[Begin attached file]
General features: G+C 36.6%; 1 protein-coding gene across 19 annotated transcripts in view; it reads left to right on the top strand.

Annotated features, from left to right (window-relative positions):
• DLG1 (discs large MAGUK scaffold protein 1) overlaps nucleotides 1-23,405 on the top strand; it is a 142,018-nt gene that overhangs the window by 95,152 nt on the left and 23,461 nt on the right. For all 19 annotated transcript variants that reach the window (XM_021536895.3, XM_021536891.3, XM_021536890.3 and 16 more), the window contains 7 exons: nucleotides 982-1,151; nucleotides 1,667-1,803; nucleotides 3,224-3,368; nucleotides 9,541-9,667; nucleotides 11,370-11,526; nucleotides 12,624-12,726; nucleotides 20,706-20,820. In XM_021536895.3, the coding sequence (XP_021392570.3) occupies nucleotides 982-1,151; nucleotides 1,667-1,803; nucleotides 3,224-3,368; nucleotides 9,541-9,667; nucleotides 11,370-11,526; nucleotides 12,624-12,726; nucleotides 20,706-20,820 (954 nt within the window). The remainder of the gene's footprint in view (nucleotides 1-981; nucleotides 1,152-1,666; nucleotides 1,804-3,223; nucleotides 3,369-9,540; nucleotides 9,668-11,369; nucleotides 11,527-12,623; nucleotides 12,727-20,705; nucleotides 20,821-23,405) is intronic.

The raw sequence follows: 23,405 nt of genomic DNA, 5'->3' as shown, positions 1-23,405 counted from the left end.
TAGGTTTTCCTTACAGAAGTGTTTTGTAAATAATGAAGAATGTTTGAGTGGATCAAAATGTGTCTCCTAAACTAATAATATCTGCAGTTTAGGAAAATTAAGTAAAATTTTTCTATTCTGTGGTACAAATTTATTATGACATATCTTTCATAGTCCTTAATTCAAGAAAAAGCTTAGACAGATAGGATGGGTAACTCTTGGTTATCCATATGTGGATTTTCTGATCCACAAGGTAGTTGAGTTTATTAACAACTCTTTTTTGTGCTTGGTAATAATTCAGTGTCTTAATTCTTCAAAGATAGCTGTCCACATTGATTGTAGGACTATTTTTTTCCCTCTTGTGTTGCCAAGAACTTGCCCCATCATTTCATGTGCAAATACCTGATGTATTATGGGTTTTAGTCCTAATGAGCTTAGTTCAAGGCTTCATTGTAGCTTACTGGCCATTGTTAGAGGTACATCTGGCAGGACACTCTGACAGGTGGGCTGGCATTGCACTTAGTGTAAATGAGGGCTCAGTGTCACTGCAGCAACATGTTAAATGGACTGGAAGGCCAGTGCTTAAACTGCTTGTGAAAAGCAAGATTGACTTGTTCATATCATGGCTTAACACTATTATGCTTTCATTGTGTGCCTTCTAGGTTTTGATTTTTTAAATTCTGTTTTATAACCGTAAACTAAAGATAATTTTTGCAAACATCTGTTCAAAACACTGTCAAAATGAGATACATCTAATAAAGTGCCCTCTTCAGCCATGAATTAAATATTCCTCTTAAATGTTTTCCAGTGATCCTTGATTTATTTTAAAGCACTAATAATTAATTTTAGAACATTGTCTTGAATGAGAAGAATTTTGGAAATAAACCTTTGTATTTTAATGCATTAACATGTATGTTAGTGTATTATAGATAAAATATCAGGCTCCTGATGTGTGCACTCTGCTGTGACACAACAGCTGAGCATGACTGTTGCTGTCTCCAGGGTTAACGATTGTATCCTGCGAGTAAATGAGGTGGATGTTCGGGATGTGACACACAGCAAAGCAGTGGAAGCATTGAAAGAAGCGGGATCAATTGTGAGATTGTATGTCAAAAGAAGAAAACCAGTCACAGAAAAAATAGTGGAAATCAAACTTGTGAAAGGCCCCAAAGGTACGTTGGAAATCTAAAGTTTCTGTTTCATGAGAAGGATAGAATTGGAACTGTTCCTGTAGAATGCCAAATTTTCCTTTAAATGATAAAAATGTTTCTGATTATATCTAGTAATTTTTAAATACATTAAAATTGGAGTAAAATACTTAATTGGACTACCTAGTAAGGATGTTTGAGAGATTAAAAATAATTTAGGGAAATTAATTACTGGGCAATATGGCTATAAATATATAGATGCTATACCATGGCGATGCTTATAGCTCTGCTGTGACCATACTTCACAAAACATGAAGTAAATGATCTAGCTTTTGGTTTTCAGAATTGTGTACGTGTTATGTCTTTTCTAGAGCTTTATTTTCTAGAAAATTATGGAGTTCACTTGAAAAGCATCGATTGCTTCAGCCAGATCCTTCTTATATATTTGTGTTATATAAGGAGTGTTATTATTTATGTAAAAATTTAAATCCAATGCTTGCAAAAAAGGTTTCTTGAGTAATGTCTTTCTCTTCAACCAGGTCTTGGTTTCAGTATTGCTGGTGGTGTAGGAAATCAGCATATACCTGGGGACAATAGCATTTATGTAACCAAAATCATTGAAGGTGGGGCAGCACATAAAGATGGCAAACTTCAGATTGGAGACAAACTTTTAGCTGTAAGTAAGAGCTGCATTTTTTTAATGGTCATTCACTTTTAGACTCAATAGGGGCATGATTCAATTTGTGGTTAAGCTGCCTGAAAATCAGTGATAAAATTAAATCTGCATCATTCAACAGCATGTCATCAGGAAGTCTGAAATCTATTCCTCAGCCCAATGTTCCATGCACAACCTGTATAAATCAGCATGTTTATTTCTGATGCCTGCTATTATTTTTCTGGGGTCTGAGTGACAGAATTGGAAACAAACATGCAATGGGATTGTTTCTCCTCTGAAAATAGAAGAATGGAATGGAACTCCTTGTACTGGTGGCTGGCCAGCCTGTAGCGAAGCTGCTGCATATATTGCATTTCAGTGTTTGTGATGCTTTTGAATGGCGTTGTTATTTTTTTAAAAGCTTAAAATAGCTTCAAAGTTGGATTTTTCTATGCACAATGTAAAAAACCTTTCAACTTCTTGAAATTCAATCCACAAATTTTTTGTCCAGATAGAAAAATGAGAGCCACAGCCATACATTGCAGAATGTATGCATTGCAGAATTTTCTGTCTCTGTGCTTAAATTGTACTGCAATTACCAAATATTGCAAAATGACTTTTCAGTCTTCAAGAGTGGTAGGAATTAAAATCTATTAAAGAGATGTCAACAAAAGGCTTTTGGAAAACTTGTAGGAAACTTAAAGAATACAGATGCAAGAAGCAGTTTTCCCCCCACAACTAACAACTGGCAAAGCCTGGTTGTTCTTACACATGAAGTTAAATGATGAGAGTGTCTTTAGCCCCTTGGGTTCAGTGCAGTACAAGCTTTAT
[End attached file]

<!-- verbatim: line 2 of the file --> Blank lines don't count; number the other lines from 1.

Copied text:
Annotated features, from left to right (window-relative positions):